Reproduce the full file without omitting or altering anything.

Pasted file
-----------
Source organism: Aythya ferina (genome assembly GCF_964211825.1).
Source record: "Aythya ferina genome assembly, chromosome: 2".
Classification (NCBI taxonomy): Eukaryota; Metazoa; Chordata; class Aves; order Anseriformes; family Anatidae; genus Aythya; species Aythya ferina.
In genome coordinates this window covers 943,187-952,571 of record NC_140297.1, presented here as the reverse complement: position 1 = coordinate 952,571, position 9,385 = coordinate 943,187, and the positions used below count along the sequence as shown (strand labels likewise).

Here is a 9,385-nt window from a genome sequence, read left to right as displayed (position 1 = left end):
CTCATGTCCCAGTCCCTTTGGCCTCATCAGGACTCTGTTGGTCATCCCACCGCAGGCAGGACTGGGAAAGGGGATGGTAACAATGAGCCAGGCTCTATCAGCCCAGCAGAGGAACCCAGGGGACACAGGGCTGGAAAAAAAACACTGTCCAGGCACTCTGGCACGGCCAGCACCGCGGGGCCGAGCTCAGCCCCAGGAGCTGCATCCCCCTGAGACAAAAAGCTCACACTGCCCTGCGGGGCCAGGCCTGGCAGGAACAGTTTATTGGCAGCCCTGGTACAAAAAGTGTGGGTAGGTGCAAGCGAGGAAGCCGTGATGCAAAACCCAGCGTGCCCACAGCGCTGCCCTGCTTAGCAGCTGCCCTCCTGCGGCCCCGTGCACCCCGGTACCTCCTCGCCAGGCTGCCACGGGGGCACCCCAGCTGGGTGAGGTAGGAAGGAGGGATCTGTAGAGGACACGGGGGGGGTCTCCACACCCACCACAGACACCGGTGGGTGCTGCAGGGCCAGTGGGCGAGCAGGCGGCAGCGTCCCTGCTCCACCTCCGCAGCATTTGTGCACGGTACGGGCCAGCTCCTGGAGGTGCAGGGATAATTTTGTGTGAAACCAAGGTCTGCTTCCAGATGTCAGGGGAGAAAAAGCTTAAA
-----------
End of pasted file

Source organism: Aythya ferina (genome assembly GCF_964211825.1).
Source record: "Aythya ferina genome assembly, chromosome: 2".
Classification (NCBI taxonomy): Eukaryota; Metazoa; Chordata; class Aves; order Anseriformes; family Anatidae; genus Aythya; species Aythya ferina.
In genome coordinates this window covers 943,187-952,571 of record NC_140297.1, presented here as the reverse complement: position 1 = coordinate 952,571, position 9,385 = coordinate 943,187, and the positions used below count along the sequence as shown (strand labels likewise).

Here is a 9,385-nt window from a genome sequence, read left to right as displayed (position 1 = left end):
CTCATGTCCCAGTCCCTTTGGCCTCATCAGGACTCTGTTGGTCATCCCACCGCAGGCAGGACTGGGAAAGGGGATGGTAACAATGAGCCAGGCTCTATCAGCCCAGCAGAGGAACCCAGGGGACACAGGGCTGGAAAAAAAACACTGTCCAGGCACTCTGGCACGGCCAGCACCGCGGGGCCGAGCTCAGCCCCAGGAGCTGCATCCCCCTGAGACAAAAAGCTCACACTGCCCTGCGGGGCCAGGCCTGGCAGGAACAGTTTATTGGCAGCCCTGGTACAAAAAGTGTGGGTAGGTGCAAGCGAGGAAGCCGTGATGCAAAACCCAGCGTGCCCACAGCGCTGCCCTGCTTAGCAGCTGCCCTCCTGCGGCCCCGTGCACCCCGGTACCTCCTCGCCAGGCTGCCACGGGGGCACCCCAGCTGGGTGAGGTAGGAAGGAGGGATCTGTAGAGGACACGGGGGGGGTCTCCACACCCACCACAGACACCGGTGGGTGCTGCAGGGCCAGTGGGCGAGCAGGCGGCAGCGTCCCTGCTCCACCTCCGCAGCATTTGTGCACGGTACGGGCCAGCTCCTGGAGGTGCAGGGATAATTTTGTGTGAAACCAAGGTCTGCTTCCAGATGTCAGGGGAGAAAAAGCTTAAA